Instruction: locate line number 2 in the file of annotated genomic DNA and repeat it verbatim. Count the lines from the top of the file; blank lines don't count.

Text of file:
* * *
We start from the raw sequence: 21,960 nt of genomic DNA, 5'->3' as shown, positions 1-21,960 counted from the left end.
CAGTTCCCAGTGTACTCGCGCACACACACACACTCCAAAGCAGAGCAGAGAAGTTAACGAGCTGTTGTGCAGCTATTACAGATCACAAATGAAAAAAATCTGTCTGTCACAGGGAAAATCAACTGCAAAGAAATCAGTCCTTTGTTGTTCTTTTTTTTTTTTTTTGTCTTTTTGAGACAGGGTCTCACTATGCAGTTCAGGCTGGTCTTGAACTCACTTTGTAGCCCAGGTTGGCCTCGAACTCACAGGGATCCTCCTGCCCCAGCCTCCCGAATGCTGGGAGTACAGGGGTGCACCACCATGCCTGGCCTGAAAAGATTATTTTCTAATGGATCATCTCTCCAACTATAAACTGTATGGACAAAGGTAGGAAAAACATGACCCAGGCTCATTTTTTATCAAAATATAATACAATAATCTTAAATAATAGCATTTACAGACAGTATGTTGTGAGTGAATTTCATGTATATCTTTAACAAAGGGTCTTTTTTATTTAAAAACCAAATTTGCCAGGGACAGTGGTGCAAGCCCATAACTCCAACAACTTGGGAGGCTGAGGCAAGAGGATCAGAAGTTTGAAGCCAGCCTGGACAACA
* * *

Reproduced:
CAGTTCCCAGTGTACTCGCGCACACACACACACTCCAAAGCAGAGCAGAGAAGTTAACGAGCTGTTGTGCAGCTATTACAGATCACAAATGAAAAAAATCTGTCTGTCACAGGGAAAATCAACTGCAAAGAAATCAGTCCTTTGTTGTTCTTTTTTTTTTTTTTTGTCTTTTTGAGACAGGGTCTCACTATGCAGTTCAGGCTGGTCTTGAACTCACTTTGTAGCCCAGGTTGGCCTCGAACTCACAGGGATCCTCCTGCCCCAGCCTCCCGAATGCTGGGAGTACAGGGGTGCACCACCATGCCTGGCCTGAAAAGATTATTTTCTAATGGATCATCTCTCCAACTATAAACTGTATGGACAAAGGTAGGAAAAACATGACCCAGGCTCATTTTTTATCAAAATATAATACAATAATCTTAAATAATAGCATTTACAGACAGTATGTTGTGAGTGAATTTCATGTATATCTTTAACAAAGGGTCTTTTTTATTTAAAAACCAAATTTGCCAGGGACAGTGGTGCAAGCCCATAACTCCAACAACTTGGGAGGCTGAGGCAAGAGGATCAGAAGTTTGAAGCCAGCCTGGACAACA